From Molecules to Ecosystem
Meet our research groups
From Molecules to Ecosystem
Studying the Ecosystem of the Red Sea
Read more about graduate studies
Studying the Ecosystem of the Red Sea
Our Grass is Greener
Why study with us?
Our Grass is Greener
Life Sciences Throughout Life
Examine our various undergraduate study programs
Life Sciences Throughout Life
Cutting Edge Instrumentation & Technologies
The core facilities
Sophisticated Instrumentation and Cutting Edge Technologies
Application for Tenure Track Positions
See more details
Application for Tenure Track Positions

Welcome to The Alexander Silberman Institute of Life Science

Welcome to the Institute of Life Sciences


Biological research is vital to the advancement of many areas of life – medicine, agriculture, environment, industry, education, public policy and contributes to the welfare of human society.
We at the Institute of Life Sciences are partners in this effort (read about our Research Groups) and stand at the forefront of world research (see Prizes & Honors as well as Research Innovations).
Our scientific work combines basic research with practical aspects. Our research deals with a variety of processes and mechanisms, while integrating and linking the various organizational levels in the animal and plant world (see the Dissertation Topics we offer you).
Our close proximity to leading researchers in chemistry, physics, earth sciences, mathematics and computer science enables us to create unique and innovative interdisciplinary collaborations and to offer you a variety of Study Programs.
We will introduce you to the intellectual challenges and creativity in the field of life sciences and expose you to critical and creative thinking, thus preparing you for the variety of Employment Opportunities of the 21st century.

Research News


Illustration
Prof. Nissim Benvenisty presents a genetic atlas for early human development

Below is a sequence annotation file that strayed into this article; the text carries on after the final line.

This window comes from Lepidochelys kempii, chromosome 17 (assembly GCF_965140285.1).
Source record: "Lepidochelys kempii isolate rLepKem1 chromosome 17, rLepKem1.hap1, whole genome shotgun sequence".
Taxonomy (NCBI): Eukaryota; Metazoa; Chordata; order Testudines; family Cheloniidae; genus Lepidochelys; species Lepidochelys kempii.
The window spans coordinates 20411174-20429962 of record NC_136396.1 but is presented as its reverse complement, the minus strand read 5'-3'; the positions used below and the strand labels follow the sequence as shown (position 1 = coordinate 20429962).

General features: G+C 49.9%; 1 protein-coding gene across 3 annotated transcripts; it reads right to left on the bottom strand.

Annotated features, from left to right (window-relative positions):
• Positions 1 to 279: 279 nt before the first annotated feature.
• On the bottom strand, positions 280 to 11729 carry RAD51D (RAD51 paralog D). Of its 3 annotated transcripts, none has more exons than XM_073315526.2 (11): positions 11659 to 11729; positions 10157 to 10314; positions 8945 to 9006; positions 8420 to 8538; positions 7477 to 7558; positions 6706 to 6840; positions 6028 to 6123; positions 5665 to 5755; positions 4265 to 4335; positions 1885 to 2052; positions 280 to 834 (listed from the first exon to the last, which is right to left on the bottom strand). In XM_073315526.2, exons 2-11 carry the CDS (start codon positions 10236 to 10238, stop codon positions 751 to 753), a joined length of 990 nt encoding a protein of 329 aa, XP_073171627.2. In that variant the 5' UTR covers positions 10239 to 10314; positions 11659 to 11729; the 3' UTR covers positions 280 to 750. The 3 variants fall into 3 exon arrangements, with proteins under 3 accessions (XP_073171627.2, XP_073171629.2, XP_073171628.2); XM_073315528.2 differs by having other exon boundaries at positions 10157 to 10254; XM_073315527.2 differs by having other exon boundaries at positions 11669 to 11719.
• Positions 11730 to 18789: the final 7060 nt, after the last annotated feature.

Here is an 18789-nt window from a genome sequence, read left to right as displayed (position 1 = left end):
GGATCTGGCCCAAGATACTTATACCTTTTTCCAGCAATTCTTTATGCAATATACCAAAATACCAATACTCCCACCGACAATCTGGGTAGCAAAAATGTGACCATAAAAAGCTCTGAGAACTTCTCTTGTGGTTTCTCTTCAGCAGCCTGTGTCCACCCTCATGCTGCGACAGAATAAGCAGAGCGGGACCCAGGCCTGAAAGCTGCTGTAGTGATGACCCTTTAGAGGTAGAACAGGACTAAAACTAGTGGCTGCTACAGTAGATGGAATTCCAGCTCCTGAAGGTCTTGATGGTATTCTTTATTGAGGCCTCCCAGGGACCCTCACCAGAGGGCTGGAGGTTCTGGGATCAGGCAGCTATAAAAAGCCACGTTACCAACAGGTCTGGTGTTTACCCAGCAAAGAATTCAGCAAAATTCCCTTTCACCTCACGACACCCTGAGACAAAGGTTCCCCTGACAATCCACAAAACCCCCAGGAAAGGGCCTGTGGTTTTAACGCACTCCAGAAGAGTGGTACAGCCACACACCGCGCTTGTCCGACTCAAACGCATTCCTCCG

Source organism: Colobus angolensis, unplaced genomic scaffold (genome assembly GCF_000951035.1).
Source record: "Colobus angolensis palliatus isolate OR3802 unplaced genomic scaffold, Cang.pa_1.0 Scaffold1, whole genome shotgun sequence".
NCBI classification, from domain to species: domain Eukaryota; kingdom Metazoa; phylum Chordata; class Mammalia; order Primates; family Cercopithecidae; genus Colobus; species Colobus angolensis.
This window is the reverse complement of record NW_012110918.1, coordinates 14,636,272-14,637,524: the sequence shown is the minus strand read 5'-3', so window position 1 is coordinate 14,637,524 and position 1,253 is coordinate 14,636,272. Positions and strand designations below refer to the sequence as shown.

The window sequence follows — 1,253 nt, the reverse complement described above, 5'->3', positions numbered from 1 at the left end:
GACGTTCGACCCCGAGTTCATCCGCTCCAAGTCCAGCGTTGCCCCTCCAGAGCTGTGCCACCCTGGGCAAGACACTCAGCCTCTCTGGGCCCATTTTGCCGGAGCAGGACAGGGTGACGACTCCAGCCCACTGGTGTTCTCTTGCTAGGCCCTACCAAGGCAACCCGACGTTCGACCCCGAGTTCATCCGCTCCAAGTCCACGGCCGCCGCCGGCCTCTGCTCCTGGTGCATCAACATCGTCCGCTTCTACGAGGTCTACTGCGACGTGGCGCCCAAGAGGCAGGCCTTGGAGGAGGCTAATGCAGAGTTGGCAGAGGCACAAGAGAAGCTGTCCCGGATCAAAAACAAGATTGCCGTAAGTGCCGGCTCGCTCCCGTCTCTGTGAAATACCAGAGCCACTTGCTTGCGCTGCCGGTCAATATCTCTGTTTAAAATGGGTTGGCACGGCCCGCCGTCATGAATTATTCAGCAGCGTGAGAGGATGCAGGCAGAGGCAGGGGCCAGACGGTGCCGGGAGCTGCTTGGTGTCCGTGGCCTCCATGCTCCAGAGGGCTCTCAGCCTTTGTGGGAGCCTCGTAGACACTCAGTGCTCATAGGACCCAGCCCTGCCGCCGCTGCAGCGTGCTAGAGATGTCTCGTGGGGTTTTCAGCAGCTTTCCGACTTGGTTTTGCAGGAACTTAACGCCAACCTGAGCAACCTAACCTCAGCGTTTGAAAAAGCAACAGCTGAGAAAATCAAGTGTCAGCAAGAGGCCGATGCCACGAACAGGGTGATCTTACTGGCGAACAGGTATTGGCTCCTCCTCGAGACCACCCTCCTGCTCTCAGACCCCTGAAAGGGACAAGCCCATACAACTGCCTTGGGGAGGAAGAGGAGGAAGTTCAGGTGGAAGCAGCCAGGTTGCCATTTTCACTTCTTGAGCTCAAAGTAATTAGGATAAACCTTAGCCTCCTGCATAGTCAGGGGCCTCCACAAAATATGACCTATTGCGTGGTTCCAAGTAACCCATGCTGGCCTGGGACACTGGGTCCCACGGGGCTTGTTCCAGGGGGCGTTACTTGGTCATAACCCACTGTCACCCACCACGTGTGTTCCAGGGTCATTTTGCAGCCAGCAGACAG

Human life starts with a single cell that is formed by the fusion of the egg and the sperm.

Illustration
Prof. Kerem mapped fragile sites related to oncogenic transformation in the human genome

Common fragile sites (CFSs) are regions susceptible to replication stress and are hotspots for chromosomal instability in cancer.

Illustration
Prof. Schuldiner shows that acidic cytoplasm is related to antibiotic resistance

The discovery of antibiotics changed the face of medicine, and made it possible to save the lives of millions of people.

Illustration
Prof Nahmias mapped the SARS-CoV-2 transcriptional metabolic signature in lung epithelium and revealed new therapeutic directions
Illustration
Prof. Cabantchik - Coping with iron deficiency in corona days

HOW SHOULD ONE COPE WITH IRON DEFICIENCY ANEMIA IN CORONA DAYS  

Z. Ioav  Cabantchik and Chaim Hershko 

Illustration
Prof Ran Nathan revealed cognitive map–based navigation in wild bats

The presence of a cognitive map is essential to our ability to navigate through areas we know because it facilitates the use of spatial knowledge t

Events


Bio Club, Weekly seminar in Zoom
Biological Chemistry, weekly seminar in Zoom
Neurobiology, Weekly seminar in Zoom

Greetings


Dr. Eyal Ben-Hur
On being awarded the Selected Excelling Article - SMART January - June 2020
Lily Agranat-Tamir
On being awarded the Selected Excelling Article - SMART January - June 2020
Ms. Reut Suliman Lavie
For receivng wins The Irene and Michael Mochrik Award For Outs
Ms. Aya Awad
For receivng wins The Irene and Michael Mochrik Award For Outst
Mr. Dan Sarni
For receivng The Irene and Michael Mochrik Award For Outstandin
Mr. Guy Aronov
On being elected as Outstanding employee of the Faculty of Mathematics

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